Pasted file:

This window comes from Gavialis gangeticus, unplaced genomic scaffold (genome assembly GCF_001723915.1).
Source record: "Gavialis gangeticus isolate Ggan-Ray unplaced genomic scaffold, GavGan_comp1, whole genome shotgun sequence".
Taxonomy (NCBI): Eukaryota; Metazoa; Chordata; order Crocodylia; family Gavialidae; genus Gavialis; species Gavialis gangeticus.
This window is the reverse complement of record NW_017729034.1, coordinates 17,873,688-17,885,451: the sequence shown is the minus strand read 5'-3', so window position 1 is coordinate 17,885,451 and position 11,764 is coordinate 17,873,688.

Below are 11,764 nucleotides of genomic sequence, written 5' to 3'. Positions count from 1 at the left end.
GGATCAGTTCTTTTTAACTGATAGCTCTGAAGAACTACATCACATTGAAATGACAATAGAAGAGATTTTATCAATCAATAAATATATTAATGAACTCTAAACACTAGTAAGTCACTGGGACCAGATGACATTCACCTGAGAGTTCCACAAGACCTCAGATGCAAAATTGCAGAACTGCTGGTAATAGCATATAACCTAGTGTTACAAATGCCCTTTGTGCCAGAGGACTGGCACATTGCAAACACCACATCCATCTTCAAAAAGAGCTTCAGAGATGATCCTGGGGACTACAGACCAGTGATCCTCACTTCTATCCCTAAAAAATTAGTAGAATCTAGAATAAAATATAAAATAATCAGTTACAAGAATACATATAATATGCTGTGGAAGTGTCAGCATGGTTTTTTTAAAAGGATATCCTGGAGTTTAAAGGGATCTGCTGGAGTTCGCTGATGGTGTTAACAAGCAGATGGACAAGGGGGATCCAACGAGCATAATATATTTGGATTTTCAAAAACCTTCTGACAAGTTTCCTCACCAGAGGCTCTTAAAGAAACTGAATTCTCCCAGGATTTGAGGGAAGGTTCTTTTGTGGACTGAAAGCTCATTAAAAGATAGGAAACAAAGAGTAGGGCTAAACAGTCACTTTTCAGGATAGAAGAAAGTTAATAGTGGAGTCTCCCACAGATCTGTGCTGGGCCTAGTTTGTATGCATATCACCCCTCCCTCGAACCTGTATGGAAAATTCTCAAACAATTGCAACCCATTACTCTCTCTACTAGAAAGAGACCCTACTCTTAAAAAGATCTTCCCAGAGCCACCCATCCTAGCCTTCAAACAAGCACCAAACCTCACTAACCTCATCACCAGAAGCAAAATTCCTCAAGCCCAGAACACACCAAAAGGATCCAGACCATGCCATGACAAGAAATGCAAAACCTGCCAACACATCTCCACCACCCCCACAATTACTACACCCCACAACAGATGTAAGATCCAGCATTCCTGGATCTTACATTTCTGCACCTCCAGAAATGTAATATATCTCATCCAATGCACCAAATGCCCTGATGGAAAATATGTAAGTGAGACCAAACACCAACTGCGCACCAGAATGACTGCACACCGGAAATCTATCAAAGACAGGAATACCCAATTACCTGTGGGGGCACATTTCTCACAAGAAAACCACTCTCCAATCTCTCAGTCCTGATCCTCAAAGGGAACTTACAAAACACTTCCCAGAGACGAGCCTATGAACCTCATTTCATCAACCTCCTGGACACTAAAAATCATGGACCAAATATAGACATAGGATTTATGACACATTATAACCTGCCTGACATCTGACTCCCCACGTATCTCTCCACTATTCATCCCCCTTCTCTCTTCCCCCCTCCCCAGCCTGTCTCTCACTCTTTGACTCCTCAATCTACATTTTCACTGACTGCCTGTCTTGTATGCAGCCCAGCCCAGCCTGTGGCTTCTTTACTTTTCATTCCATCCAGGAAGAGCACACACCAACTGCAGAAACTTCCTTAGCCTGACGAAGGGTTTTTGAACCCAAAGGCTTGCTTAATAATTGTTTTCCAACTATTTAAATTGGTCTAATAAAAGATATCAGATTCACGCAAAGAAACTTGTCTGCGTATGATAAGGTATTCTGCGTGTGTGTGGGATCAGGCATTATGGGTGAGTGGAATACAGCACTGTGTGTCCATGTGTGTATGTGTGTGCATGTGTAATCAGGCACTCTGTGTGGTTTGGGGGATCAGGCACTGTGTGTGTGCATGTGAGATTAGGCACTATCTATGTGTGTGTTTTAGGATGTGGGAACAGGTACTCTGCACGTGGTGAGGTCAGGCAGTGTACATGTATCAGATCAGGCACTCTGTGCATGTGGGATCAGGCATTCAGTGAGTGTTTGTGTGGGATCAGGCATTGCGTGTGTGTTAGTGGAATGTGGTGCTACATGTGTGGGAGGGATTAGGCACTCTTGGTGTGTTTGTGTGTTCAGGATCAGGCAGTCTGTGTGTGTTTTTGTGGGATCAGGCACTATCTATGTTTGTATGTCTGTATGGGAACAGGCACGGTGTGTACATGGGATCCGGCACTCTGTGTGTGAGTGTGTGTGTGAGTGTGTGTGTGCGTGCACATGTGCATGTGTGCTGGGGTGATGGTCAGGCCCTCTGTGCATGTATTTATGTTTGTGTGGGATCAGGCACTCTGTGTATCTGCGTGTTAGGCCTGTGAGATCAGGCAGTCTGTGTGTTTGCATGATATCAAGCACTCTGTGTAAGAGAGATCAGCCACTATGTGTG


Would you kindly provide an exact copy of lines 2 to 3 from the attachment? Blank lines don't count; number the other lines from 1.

Source record: "Gavialis gangeticus isolate Ggan-Ray unplaced genomic scaffold, GavGan_comp1, whole genome shotgun sequence".
Taxonomy (NCBI): Eukaryota; Metazoa; Chordata; order Crocodylia; family Gavialidae; genus Gavialis; species Gavialis gangeticus.